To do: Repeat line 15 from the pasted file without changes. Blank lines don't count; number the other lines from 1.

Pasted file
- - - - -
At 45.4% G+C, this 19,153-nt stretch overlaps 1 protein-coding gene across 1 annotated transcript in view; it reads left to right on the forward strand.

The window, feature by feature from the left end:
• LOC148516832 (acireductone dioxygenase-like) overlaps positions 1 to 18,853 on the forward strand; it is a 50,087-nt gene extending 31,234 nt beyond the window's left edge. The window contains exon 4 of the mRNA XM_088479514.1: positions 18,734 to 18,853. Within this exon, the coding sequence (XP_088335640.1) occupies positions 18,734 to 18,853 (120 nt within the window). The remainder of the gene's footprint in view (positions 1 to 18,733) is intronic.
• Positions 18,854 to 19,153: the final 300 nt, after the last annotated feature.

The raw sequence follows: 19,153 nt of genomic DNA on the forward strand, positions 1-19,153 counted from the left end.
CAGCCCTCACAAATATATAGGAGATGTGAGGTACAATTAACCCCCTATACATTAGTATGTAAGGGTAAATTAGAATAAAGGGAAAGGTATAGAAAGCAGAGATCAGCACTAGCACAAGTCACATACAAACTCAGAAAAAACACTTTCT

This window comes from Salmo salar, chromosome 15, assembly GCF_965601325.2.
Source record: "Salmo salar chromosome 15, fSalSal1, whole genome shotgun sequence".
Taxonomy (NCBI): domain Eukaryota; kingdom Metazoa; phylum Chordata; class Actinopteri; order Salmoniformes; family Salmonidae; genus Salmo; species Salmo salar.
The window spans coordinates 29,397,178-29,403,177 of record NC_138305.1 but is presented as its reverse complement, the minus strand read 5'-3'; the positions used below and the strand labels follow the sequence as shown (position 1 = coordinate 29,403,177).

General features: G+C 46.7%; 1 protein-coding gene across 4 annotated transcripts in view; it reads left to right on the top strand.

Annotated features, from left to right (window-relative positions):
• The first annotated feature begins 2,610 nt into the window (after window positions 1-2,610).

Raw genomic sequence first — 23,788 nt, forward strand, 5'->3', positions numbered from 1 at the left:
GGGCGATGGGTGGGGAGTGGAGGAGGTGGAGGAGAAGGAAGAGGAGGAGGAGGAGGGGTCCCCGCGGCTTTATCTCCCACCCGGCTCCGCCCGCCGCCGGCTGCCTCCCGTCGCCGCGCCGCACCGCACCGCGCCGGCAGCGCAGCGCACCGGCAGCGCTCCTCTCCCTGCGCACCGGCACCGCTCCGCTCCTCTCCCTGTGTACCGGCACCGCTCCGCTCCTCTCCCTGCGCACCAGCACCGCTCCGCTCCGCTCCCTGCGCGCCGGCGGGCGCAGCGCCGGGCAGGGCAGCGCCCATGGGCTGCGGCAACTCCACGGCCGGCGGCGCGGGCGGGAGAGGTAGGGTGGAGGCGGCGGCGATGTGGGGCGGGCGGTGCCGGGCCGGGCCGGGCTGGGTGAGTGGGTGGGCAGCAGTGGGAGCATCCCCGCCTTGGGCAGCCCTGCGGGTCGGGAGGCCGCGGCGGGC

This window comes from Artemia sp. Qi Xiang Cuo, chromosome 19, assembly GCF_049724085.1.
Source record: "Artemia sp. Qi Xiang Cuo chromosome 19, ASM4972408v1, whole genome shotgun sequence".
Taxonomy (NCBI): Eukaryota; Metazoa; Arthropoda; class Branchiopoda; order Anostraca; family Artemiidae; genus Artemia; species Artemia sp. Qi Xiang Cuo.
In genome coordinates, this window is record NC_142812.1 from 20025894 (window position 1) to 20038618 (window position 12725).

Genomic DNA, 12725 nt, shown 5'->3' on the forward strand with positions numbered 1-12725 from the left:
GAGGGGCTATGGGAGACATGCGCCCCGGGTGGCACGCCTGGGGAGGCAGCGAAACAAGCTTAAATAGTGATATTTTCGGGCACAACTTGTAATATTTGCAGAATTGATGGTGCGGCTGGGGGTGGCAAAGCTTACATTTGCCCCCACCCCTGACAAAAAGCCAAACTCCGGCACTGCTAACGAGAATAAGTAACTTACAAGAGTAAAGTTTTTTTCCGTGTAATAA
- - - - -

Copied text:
GGGCGATGGGTGGGGAGTGGAGGAGGTGGAGGAGAAGGAAGAGGAGGAGGAGGAGGGGTCCCCGCGGCTTTATCTCCCACCCGGCTCCGCCCGCCGCCGGCTGCCTCCCGTCGCCGCGCCGCACCGCACCGCGCCGGCAGCGCAGCGCACCGGCAGCGCTCCTCTCCCTGCGCACCGGCACCGCTCCGCTCCTCTCCCTGTGTACCGGCACCGCTCCGCTCCTCTCCCTGCGCACCAGCACCGCTCCGCTCCGCTCCCTGCGCGCCGGCGGGCGCAGCGCCGGGCAGGGCAGCGCCCATGGGCTGCGGCAACTCCACGGCCGGCGGCGCGGGCGGGAGAGGTAGGGTGGAGGCGGCGGCGATGTGGGGCGGGCGGTGCCGGGCCGGGCCGGGCTGGGTGAGTGGGTGGGCAGCAGTGGGAGCATCCCCGCCTTGGGCAGCCCTGCGGGTCGGGAGGCCGCGGCGGGC